This brilliant book is much more than a sober reappraisal of Deleuze's tangled relations to the legacies of Freud and Lacan; it is a profoundly original reinterpretation of Deleuze that overturns the platitudes of standard Deleuzianism. Aaron Schuster re-innervates Deleuze's engagement with psychoanalysis and reveals the unexpected congruence between Deleuze's conception of desire as what is unlivable in life and Lacan's elaboration of the drive as what is undead in death. Challenging the ossification of Deleuze's legacy into the unthinking mantra 'create, affirm, become,' Schuster's witty and inventive reading uncovers a startlingly unfamiliar Deleuze: a partisan of pure complaint, a celebrant of inconsolable lamentation, and a philosopher of negativity beyond negation. -- Ray Brassier, Professor of Philosophy, American University of Beirut It is assumed that a choice must be made: Lacan or Deleuze? Refusing this blackmail, Schuster -- out of perspicacity rather than ambivalence or indecision -- decisively demonstrates why the two are most fruitfully read and appreciated in their relation to each other. In the process, he delivers a robust, fascinating, and humorous account of the paradoxes of the pleasure. A truly original and important work. -- Joan Copjec, Professor of Modern Culture and Media, Brown University If Lacan may have found it hard to read Deleuze because Deleuze was just too good, then this book will pose a similar challenge to all its readers. Schuster is right up there with the greatest amongst the new generation of continental philosophers. He failed not to be, and has given us a book whose magnificent troublesome pleasure will cause people to complain for years to come! -- Dany Nobus, Professor of Psychology and Psychoanalysis and Pro-Vice-Chancellor, Brunel University London; Chair, Freud Museum London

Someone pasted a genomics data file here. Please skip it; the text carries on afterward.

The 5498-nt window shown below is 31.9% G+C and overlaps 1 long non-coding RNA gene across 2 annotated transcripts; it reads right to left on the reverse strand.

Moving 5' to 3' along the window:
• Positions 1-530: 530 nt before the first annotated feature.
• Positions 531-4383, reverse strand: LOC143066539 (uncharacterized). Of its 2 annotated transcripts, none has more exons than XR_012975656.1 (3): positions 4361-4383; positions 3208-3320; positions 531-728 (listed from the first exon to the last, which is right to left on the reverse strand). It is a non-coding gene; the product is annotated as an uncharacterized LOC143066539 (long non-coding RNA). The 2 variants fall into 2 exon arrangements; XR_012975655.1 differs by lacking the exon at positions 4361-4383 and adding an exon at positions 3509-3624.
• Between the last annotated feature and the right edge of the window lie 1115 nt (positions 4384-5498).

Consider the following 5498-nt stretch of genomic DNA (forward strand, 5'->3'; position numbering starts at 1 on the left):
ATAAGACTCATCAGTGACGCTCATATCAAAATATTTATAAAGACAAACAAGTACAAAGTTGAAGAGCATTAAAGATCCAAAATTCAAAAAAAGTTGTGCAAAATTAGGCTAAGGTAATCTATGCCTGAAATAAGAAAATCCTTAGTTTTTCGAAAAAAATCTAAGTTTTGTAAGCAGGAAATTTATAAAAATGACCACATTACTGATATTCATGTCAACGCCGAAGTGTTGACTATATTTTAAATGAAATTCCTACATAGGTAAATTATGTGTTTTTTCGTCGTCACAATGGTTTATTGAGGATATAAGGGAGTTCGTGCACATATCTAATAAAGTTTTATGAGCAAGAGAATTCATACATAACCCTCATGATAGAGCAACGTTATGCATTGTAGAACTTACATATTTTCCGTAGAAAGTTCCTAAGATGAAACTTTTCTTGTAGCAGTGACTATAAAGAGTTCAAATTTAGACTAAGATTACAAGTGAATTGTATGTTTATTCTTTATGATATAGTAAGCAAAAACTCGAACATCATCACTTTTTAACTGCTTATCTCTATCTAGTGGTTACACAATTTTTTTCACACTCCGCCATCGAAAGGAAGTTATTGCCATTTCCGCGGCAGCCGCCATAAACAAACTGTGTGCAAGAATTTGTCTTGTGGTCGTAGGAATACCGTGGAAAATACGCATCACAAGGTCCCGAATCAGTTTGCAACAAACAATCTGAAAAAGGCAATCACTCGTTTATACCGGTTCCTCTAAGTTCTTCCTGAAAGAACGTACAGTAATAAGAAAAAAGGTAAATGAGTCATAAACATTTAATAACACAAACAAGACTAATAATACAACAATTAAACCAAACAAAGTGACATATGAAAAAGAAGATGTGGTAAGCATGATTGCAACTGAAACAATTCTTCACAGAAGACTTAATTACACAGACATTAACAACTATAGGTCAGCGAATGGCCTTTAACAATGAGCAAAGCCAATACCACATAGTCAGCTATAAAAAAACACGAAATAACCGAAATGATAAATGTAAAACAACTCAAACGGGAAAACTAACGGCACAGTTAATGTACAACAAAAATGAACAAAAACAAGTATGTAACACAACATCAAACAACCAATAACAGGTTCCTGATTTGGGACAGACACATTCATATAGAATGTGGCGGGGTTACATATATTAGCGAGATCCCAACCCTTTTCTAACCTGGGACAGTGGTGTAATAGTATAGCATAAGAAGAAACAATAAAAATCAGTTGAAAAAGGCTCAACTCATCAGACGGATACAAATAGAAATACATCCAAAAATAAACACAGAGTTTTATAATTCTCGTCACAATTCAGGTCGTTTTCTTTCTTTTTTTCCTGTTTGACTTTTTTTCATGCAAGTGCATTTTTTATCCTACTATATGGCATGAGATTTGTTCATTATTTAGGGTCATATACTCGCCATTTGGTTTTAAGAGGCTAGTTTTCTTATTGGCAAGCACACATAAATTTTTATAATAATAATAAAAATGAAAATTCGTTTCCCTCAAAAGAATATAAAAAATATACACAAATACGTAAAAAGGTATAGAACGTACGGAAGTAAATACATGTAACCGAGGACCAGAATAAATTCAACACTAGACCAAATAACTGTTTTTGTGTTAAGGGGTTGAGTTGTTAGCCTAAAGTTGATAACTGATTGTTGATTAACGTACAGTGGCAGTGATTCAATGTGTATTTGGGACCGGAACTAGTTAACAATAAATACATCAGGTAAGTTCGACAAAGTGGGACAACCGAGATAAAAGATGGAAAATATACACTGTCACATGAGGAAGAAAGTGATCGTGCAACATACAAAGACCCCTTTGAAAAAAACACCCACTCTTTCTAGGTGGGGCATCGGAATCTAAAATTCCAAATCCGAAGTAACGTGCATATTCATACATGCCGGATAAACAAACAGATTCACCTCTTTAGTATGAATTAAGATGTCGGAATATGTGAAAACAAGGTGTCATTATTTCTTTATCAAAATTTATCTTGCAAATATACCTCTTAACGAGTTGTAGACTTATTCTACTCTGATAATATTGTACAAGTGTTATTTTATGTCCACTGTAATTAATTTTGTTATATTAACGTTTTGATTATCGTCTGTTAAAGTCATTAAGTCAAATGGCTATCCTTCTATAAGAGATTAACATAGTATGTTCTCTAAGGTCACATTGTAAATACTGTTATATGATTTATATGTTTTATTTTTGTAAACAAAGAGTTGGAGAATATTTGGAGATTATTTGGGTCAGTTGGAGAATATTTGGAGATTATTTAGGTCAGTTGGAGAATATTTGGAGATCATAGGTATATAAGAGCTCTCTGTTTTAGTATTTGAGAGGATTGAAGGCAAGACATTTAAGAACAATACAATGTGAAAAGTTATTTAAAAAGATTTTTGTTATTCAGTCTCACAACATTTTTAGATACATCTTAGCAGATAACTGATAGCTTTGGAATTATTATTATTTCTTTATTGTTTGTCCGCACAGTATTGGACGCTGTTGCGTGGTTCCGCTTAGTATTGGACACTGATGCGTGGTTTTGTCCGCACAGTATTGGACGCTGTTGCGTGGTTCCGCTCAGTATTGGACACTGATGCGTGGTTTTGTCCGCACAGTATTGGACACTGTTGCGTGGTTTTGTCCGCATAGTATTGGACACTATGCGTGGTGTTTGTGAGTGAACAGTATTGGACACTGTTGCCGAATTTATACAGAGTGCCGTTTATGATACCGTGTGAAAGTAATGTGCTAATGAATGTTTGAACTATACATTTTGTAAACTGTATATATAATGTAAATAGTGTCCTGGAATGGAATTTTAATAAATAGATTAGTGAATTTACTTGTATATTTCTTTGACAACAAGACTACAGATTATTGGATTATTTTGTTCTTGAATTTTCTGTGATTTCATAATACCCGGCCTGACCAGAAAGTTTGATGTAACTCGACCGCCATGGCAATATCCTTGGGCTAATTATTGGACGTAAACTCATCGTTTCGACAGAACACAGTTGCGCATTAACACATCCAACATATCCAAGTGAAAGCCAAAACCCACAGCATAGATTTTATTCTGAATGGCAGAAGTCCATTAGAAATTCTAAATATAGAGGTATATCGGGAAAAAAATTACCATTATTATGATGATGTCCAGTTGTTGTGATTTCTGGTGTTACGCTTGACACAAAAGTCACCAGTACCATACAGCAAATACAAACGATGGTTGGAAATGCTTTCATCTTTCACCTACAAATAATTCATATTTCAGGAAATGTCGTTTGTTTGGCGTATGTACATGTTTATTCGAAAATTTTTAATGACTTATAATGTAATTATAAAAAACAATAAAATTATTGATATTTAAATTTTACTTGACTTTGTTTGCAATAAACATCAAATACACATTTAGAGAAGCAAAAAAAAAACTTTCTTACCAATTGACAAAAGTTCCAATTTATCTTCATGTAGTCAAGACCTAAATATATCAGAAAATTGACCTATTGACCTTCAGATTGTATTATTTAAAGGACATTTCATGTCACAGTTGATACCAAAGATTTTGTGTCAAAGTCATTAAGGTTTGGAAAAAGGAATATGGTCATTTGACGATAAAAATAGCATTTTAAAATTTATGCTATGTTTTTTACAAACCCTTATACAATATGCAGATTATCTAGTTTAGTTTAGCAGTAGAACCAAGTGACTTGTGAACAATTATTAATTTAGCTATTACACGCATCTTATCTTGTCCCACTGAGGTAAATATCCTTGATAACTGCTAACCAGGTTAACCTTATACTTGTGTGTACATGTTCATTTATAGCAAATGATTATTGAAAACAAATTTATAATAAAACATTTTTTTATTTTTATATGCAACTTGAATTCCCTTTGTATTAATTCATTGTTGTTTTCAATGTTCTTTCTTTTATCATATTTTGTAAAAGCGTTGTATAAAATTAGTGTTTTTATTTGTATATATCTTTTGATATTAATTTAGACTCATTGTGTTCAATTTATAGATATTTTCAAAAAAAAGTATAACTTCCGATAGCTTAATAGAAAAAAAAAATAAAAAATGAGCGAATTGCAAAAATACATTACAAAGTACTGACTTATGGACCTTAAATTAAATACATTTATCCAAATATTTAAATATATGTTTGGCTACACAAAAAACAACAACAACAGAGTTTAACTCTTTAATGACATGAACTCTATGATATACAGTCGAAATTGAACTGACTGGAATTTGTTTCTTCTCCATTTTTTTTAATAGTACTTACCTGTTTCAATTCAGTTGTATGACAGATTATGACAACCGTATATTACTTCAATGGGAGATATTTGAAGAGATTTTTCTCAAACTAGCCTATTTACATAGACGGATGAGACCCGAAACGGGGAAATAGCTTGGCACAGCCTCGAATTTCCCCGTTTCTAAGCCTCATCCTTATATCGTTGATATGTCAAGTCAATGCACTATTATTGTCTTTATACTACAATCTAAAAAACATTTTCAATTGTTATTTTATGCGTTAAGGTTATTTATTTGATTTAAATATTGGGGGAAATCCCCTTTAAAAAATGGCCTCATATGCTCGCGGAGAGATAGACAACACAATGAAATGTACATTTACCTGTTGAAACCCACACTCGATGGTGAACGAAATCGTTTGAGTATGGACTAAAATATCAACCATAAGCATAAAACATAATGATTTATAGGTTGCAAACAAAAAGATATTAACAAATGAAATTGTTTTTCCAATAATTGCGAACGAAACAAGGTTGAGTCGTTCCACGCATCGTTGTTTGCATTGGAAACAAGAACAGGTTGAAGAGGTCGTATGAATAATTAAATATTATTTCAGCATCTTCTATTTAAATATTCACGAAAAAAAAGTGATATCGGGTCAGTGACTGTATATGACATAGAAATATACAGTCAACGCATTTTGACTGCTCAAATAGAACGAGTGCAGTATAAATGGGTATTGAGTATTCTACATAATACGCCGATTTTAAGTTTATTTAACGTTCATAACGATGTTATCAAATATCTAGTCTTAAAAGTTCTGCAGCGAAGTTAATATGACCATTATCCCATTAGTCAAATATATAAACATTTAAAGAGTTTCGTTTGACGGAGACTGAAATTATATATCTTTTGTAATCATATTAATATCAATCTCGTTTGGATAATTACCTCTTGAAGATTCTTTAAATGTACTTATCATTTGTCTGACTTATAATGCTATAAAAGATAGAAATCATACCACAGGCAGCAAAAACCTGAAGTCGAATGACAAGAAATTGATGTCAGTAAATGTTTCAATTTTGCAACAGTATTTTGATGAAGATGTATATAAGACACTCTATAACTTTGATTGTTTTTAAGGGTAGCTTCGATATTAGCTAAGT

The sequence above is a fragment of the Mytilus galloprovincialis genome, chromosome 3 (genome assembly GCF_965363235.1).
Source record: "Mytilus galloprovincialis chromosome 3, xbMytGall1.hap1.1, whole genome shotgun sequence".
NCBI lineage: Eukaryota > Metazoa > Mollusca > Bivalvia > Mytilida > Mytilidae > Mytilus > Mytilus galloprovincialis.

Aaron Schuster is a former Fellow at the Center for Advanced Studies, Rijeka, Croatia, and at the Institute for Cultural Inquiry ICI Berlin. He is Head of the Theory Program at the Sandberg Institute, Amsterdam.